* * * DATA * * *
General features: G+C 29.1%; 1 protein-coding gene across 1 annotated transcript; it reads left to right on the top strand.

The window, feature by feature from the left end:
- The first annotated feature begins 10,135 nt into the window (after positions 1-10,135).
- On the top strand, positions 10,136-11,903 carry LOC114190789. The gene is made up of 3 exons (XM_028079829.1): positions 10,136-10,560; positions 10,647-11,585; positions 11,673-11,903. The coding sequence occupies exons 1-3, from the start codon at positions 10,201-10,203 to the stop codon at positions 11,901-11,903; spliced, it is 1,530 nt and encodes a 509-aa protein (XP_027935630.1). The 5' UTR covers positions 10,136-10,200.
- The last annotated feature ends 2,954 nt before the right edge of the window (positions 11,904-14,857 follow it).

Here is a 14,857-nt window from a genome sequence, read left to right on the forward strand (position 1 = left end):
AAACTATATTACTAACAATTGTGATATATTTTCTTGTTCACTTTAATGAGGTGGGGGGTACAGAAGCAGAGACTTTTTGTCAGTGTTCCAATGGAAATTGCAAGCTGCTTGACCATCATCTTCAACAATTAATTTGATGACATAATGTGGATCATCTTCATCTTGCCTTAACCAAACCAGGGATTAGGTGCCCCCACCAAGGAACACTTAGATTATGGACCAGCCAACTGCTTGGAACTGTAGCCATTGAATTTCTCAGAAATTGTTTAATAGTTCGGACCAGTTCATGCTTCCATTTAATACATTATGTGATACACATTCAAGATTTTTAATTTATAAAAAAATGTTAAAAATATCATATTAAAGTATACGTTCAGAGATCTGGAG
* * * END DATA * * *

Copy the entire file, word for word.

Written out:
General features: G+C 29.1%; 1 protein-coding gene across 1 annotated transcript; it reads left to right on the top strand.

The window, feature by feature from the left end:
- The first annotated feature begins 10,135 nt into the window (after positions 1-10,135).
- On the top strand, positions 10,136-11,903 carry LOC114190789. The gene is made up of 3 exons (XM_028079829.1): positions 10,136-10,560; positions 10,647-11,585; positions 11,673-11,903. The coding sequence occupies exons 1-3, from the start codon at positions 10,201-10,203 to the stop codon at positions 11,901-11,903; spliced, it is 1,530 nt and encodes a 509-aa protein (XP_027935630.1). The 5' UTR covers positions 10,136-10,200.
- The last annotated feature ends 2,954 nt before the right edge of the window (positions 11,904-14,857 follow it).

Here is a 14,857-nt window from a genome sequence, read left to right on the forward strand (position 1 = left end):
AAACTATATTACTAACAATTGTGATATATTTTCTTGTTCACTTTAATGAGGTGGGGGGTACAGAAGCAGAGACTTTTTGTCAGTGTTCCAATGGAAATTGCAAGCTGCTTGACCATCATCTTCAACAATTAATTTGATGACATAATGTGGATCATCTTCATCTTGCCTTAACCAAACCAGGGATTAGGTGCCCCCACCAAGGAACACTTAGATTATGGACCAGCCAACTGCTTGGAACTGTAGCCATTGAATTTCTCAGAAATTGTTTAATAGTTCGGACCAGTTCATGCTTCCATTTAATACATTATGTGATACACATTCAAGATTTTTAATTTATAAAAAAATGTTAAAAATATCATATTAAAGTATACGTTCAGAGATCTGGAG